The Cuckoo Clock - From Past to Present

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Published: 19th January 2011
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Whether it's on the wall of your Grandparents home, shown in toy stores in cartoons, or at your local clock shop, the look and sound of the cuckoo clock is recognized throughout the world. Through legend and lore, fact and fiction, there is still speculation as to the original origin or inventor of the cuckoo clock, but combining researches have put together a popular tale. Whatever arguments there are with regards to the true origin, the ending still comes out the same; A beautifully handcrafted, one of a kind piece of artwork, carved with the generations of experience of the clock makers of the Black Forest .

Most of us associate the cuckoo clock with the Black Forest, they're synonymous with each other. While the Black Forest has long been considered the birthplace of the cuckoo clock, there is documentation that the concept of the cuckoo clock originated elsewhere. In 1629 Philipp Hainhofer (1578-1647) from Ausburg penned the first known description of a cuckoo clock, which was owned by Prince Elector August von Sachsen. Then in 1650, the scholar Athanasius Kircher describes a mechanical organ with several automated figures, including a mechanical cuckoo. The bird automatically opens its beak and moves both its wings and tail. Simultaneously, we hear the call of the cuckoo, created by two organ pipes, tuned to a minor or major third.

Despite the differences in opinion as to who made the first cuckoo clock in the Black Forest, the most popular legend has it that in 1630, a glass peddler from Furtwangen (a region in the Black Forest) met a traveling trader from Bohemia, (a region of the Czech Republic), and brought back a crude, wooden clock, which used wooden gears and common stones as weights. There was no pendulum. Instead they used a piece of wood called a 'Waag' which moved back and forth above the clock dial. Crude or not, this new clock was a major improvement over their current method of using hourglasses and sundials to keep time.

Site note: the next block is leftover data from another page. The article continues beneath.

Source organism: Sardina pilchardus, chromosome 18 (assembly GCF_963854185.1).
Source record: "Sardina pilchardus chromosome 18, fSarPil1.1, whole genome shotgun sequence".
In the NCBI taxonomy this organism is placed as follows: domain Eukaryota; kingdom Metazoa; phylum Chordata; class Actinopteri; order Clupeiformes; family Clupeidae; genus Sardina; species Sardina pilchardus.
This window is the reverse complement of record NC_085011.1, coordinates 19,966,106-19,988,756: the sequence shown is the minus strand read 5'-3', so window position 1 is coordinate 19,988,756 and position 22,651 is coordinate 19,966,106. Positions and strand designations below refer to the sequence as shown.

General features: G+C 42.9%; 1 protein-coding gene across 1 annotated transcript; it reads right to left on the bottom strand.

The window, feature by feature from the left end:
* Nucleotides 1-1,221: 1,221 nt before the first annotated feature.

Around 1730, clock makers of the Black Forest developed what is roughly similar to the cuckoo clock we know today. During the brutal winters they would stay huddled up making clocks. When Summer came around they would make a fairly good living by selling their clocks to 'clock carriers,' called 'Uhrschleppers' in German, who would then resell them throughout Europe. Over time, these clocks became more sophisticated with the adoption of new ideas, tools, and skills. People also began to specialize in certain aspects of clock making, such as carvers, case makers, and manufacturers of chains and toothed wheels came into being.

But the cuckoo call as we know it today didn't come about until 1738, when Franz Anton Ketterer (1676-1749), a clock-master from Schonwald [Black Forest] added to his clock a moving bird that announced the hour with the cuckoo-call. The clock-master had designed a system of small bellows and whistles to imitate the cuckoo's call, the same technology used for church organs. To this day, despite some dispute to the fact, Franz Anton Ketterer is still associated with the first cuckoo clock.

At the beginning of the 19th century, the Black Forest clock design consisted of a painted flat square wooden face, behind which all the clockwork was attached. The square wooden face represented a shield (called the "Schilduhr", meaning 'shield clock'). On top of the square was usually a semicircle of highly decorated wood which contained the door for the cuckoo. There was no cabinet surrounding the clockwork in this model. This was the most prevalent model for the first half of the nineteenth century.